Apart from these, there are more desktop environments that you should definitely take a look at. None of them is perfect but you will eventually find a desktop environment that will be perfect for you until then keep exploring.
Install or use live
Now that you have downloaded your choice of Linux distribution you can either install the full operating system or use its live version for portability. I will paint the scenarios for you to understand your needs.
If you are just getting started with Linux as a beginner I would recommend you install it as a virtual machine first. There might be some performance issues (since your main operating system and the virtual machine is running simultaneously) but it’s worth a safe installation experience. When you get or currently have the complete idea of the installation then you can easily install it as your main operating system without any issues.
If you only use your browser for surfing and other stuff most of the time, you should consider this option (skip this section completely if not). You can easily make a live installation media of your desired Linux Distribution just from your Pendrive. And in 5-10 minutes you will have a full Linux desktop in your Pendrive just plug and enjoy Linux in any of your computer devices.
It is not ideal for those who do heavy and work-related tasks on their system and ideal for those who just use their system for browsing and entertainment. Although it’s great for those who are just getting started with Linux, there are some downsides to this:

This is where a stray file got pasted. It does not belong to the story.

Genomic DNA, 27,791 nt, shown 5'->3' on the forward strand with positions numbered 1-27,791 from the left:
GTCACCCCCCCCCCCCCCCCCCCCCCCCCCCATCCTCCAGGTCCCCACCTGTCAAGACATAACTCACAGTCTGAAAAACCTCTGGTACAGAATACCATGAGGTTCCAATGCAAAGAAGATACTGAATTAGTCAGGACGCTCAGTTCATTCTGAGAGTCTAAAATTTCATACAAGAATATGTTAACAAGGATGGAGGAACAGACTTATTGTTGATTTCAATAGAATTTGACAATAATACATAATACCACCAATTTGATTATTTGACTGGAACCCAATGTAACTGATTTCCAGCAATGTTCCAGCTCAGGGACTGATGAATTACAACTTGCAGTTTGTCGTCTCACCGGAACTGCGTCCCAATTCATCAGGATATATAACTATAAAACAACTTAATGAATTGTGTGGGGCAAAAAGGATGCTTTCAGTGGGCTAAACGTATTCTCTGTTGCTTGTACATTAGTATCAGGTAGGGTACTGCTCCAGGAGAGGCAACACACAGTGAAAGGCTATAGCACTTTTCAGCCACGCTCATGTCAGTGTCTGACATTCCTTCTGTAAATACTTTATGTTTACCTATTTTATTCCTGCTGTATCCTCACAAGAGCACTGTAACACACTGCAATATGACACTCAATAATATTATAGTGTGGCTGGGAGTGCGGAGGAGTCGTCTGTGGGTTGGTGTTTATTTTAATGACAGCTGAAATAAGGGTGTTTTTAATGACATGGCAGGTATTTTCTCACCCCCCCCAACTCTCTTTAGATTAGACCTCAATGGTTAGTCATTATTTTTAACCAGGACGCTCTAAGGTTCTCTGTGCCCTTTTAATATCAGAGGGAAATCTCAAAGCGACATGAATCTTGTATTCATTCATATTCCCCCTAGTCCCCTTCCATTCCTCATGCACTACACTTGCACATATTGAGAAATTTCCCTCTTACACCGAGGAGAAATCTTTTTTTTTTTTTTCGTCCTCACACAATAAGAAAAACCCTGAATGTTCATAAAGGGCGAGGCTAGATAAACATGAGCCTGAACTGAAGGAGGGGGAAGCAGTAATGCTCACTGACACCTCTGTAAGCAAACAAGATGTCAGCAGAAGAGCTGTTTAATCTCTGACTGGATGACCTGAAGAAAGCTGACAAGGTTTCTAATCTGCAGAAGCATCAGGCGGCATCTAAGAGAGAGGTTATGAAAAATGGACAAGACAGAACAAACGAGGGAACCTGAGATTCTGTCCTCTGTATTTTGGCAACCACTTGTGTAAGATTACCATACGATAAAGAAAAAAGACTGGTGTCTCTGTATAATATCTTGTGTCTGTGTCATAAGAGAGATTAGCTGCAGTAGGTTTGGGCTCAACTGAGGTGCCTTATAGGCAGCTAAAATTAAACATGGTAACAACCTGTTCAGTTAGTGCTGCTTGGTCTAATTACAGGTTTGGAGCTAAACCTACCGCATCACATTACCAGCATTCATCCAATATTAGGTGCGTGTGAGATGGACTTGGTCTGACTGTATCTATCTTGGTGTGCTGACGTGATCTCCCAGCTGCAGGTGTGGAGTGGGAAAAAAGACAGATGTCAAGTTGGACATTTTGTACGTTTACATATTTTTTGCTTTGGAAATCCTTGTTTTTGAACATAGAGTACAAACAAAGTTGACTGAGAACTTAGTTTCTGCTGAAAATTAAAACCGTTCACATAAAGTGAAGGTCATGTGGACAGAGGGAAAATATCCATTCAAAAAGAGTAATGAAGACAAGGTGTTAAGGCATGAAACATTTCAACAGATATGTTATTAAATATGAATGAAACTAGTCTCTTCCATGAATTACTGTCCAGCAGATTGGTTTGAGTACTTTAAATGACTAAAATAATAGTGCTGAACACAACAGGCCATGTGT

It does not provide data persistence (some distribution does provide but involves extra setup). On every boot-up system resets and destroys all user data. You can use another Pendrive or external drive for storage (do not store anything in the system).
Use a USB 3.0 Pendrive or you may experience performance issues.
Note: The next steps can be useless for you if you opt. for live mode. You can install your favorite applications on every boot and bear the risk of losing them again. Only use the live mode when you are completely satisfied with the preinstalled applications it comes with.
Install Hardware Drivers
There’s not much to it and nothing if you don’t have any proprietary hardware in your system (like a dedicated graphics card). Although every popular Linux distribution detects and configures most of the hardware drivers at the time of installation. But some proprietary drivers need to be installed separately.
They can easily be installed with the help of the Driver Manager almost every distribution comes with. Just fire up your driver manager and check for any pending driver installation and install if any.
Install your Favorite Softwares
Everything is set up correctly now, its time to install your favorite applications and Softwares. There should be a Software Manager in your system via you can install apps directly by searching their names. Note that many of the applications and software you are used to may not be available for Linux. But there’s a list of good alternatives to them worth a look.
There’s also a great solution if you want to use Windows applications on your Linux system and that is wine (and it’s not an emulator :). Follow this guide to Set up wine.